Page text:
Bermuda’s a Beautiful Island but Not in the Caribbean

Learn what it is about this country that keeps me coming back for more.

Gibbs Hill Lighthouse. Bermuda, 2007. © Carol Labuzzetta (author).

In the last thirty-five years, I’ve had the good fortune to travel to the island of Bermuda three times! And, I’d love to go again! What is it about this tiny island nation that keeps me wanting to return? Honestly, there’s a lot!

But, before I tell you about what I love about Bermuda, I need to clarify a few things. First, the island is NOT in the Caribbean! It is located 650 miles off the coast of North Carolina in the Western North Atlantic Ocean. At this latitude, it is considered subtropical. It is 800 miles north of the island countries that are considered the West Indies.

The country is tiny, only 24 miles long and less than a mile wide. Bermuda is actually an archipelago or a group of islands. The main island, where the capital of Hamilton is located is only 14 miles long. The island sits amid living coral reefs in an azure sea. The island is made of limestone which you can see when traversing the roads, which sometimes narrow to harrowingly thin widths.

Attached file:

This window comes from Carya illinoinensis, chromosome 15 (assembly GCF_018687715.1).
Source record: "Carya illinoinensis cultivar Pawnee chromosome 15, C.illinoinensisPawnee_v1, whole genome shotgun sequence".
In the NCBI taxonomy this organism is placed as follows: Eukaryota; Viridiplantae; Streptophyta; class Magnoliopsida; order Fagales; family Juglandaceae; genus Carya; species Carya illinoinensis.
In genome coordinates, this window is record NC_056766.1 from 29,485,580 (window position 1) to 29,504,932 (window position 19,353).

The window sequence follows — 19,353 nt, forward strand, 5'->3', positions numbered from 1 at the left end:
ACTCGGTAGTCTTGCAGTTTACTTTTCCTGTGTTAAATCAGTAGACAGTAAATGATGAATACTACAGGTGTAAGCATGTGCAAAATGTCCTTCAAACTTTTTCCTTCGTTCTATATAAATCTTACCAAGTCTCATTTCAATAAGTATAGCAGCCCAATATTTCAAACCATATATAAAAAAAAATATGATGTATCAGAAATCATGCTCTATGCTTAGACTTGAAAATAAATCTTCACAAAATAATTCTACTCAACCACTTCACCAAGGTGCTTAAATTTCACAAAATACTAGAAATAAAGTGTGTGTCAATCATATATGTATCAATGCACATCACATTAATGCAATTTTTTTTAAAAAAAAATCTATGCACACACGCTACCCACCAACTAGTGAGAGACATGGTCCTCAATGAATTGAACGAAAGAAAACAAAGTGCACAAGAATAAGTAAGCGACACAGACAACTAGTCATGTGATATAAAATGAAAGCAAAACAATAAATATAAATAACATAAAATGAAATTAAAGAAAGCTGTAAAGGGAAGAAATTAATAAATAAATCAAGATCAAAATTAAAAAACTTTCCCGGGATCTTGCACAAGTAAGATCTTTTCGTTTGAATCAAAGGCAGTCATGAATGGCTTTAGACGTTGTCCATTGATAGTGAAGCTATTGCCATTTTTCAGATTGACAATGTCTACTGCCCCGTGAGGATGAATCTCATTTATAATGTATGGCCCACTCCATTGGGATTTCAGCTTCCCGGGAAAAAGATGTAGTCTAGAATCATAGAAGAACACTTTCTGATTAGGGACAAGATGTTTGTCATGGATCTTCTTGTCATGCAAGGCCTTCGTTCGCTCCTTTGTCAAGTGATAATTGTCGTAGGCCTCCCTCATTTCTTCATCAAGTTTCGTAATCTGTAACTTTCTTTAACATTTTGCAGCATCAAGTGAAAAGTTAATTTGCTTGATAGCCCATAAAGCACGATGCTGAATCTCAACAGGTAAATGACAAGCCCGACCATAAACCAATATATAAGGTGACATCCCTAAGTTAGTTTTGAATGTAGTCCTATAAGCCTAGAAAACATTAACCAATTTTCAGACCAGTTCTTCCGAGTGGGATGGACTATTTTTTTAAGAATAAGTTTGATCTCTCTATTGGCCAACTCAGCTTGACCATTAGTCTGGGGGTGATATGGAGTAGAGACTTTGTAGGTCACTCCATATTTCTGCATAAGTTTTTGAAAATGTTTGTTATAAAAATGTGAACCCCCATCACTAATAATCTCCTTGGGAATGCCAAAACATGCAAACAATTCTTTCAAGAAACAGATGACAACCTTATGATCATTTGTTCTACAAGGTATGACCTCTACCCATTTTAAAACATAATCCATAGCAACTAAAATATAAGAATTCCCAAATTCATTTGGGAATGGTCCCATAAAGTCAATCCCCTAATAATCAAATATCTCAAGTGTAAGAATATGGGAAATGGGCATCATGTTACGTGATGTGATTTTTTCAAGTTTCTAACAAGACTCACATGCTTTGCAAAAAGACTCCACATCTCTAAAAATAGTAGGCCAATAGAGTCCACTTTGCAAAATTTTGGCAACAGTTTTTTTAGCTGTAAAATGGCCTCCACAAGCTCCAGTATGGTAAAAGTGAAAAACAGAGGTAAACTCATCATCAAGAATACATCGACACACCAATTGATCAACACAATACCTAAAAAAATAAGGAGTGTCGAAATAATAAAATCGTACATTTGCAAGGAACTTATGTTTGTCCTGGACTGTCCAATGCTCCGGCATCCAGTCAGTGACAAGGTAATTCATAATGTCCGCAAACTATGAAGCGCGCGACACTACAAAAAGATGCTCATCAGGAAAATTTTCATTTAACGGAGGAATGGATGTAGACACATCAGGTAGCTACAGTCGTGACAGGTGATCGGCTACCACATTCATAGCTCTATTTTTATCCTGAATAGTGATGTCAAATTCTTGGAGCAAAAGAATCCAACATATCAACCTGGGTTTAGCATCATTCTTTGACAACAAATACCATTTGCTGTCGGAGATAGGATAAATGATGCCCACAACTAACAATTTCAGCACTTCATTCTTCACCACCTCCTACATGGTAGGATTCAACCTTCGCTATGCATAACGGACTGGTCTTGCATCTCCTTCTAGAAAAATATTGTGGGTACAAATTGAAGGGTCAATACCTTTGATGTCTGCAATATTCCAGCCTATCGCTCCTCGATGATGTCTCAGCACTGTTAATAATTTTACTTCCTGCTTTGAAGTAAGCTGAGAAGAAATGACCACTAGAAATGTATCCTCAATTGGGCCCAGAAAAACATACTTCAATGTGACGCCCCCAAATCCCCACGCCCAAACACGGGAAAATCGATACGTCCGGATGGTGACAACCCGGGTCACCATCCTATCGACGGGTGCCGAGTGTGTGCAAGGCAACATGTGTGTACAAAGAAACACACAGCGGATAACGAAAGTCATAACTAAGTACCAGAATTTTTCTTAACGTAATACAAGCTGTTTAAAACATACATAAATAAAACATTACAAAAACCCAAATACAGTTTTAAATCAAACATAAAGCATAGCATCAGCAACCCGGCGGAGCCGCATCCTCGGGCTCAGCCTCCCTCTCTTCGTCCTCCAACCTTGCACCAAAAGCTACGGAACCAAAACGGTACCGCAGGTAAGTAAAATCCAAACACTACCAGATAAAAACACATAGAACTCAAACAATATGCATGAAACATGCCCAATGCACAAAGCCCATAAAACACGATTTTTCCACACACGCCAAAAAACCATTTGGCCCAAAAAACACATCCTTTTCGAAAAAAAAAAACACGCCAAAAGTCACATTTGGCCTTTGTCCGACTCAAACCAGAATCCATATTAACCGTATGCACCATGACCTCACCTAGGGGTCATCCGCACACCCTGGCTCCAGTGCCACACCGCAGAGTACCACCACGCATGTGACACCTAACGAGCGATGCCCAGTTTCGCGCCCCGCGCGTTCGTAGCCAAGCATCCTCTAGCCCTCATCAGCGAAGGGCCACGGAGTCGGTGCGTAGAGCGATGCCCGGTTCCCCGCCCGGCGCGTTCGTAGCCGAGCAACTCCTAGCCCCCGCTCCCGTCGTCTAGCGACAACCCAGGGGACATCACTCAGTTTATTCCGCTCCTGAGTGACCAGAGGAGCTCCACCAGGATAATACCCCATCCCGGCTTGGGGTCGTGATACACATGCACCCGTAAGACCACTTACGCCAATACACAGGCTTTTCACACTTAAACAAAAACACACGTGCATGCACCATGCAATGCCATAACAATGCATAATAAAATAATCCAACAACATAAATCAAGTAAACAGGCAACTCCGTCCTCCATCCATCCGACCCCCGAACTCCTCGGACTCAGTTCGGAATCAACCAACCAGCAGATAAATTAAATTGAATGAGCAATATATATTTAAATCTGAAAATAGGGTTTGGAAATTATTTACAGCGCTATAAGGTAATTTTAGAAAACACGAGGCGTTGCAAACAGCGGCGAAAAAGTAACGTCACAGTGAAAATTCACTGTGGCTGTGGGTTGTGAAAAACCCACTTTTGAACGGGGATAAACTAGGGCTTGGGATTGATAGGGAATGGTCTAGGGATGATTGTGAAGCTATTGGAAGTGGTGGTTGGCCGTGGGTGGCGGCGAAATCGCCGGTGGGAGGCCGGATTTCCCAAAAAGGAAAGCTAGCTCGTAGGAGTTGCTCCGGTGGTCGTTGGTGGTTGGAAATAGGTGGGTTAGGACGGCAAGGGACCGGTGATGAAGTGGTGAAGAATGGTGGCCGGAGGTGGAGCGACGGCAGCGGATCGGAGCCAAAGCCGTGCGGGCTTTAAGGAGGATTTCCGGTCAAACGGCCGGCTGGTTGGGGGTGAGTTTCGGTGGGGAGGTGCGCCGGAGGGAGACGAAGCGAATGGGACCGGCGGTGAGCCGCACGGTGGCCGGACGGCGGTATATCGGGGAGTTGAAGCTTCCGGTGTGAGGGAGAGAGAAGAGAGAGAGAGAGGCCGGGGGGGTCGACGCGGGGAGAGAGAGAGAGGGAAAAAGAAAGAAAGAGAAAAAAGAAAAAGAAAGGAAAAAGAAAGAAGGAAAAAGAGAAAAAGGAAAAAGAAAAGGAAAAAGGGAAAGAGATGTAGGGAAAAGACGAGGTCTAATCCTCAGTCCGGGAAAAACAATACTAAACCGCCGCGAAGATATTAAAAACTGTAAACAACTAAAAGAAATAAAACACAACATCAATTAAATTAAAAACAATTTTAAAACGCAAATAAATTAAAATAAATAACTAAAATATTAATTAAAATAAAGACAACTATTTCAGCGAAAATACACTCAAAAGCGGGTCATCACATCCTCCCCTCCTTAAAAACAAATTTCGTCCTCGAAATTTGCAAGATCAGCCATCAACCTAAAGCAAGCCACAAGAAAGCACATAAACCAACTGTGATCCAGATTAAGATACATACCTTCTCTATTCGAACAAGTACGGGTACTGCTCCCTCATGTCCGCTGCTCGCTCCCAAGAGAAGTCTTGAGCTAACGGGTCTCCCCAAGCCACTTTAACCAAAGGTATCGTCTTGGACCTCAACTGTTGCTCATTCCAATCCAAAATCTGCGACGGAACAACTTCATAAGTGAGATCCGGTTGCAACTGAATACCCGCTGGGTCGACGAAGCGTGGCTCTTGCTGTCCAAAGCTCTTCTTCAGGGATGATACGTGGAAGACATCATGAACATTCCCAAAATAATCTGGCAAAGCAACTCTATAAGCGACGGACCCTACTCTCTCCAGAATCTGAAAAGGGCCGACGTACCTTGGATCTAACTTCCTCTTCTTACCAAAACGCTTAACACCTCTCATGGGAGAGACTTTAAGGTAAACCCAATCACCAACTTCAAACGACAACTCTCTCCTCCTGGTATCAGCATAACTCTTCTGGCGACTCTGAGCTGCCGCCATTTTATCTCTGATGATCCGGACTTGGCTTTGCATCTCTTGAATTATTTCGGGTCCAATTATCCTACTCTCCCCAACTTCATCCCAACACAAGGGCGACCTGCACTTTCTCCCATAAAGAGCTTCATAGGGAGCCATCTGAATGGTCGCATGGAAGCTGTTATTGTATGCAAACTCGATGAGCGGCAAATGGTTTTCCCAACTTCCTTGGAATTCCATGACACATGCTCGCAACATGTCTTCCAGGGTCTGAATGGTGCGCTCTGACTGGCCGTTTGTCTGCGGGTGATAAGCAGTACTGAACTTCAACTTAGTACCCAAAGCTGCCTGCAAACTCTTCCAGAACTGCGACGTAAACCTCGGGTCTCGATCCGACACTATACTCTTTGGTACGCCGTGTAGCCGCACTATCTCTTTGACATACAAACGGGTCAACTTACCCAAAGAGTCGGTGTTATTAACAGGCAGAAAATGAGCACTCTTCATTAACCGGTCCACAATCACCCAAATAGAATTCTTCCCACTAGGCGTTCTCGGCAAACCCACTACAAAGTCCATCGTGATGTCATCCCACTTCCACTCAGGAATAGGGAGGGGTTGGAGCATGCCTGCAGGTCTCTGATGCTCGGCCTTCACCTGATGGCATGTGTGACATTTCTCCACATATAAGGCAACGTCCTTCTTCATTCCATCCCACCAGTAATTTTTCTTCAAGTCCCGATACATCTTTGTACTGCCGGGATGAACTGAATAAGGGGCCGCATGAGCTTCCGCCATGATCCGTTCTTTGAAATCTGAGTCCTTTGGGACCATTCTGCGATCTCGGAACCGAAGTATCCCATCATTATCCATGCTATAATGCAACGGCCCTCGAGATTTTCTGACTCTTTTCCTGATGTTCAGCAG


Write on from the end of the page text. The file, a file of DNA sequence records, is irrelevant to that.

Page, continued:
The weather is mild and temperate. It can get humid. August is the hottest month with an average of 86 degrees Fahrenheit. February is the coldest month with temperatures in the 50s. I’ve been in July, August, and March. I’ll never go in March again. It’s too cold to enjoy the ocean at that time of year.

pink sand beach with turquoise water and rocks off the shore of a Bermuda Beach
Horseshoe Bay Beach, Bermuda © Carol Labuzzetta (the author), 2007

Historically, Bermuda was discovered in 1503 but it took more than a century before it was settled. Bermuda, a British territory in the early 1600s; it remains one today. While the country has full internal independence, it does fall under British rule with representation in the English parliament. “Bermuda remains an Overseas Territory of the British crown, but the question of independence still arises.” (

Cannon aimed at the ocean surround the island of Bermuda
Cannon at the Dockyard, a defunct Royal Navy Base, Bermuda. © Carol Labuzzetta, 2017.

We’ve found it to be a diverse but gentile country of 63,000 permanent residents from varied backgrounds including African…

Carol Labuzzetta, MS Natural Resources, MS Nursing

Environmental educator with a passion for teaching youth using the science of awe. Traveler, Photographer, Author, Wife, Mother. Top Writer & Boosted Writer x3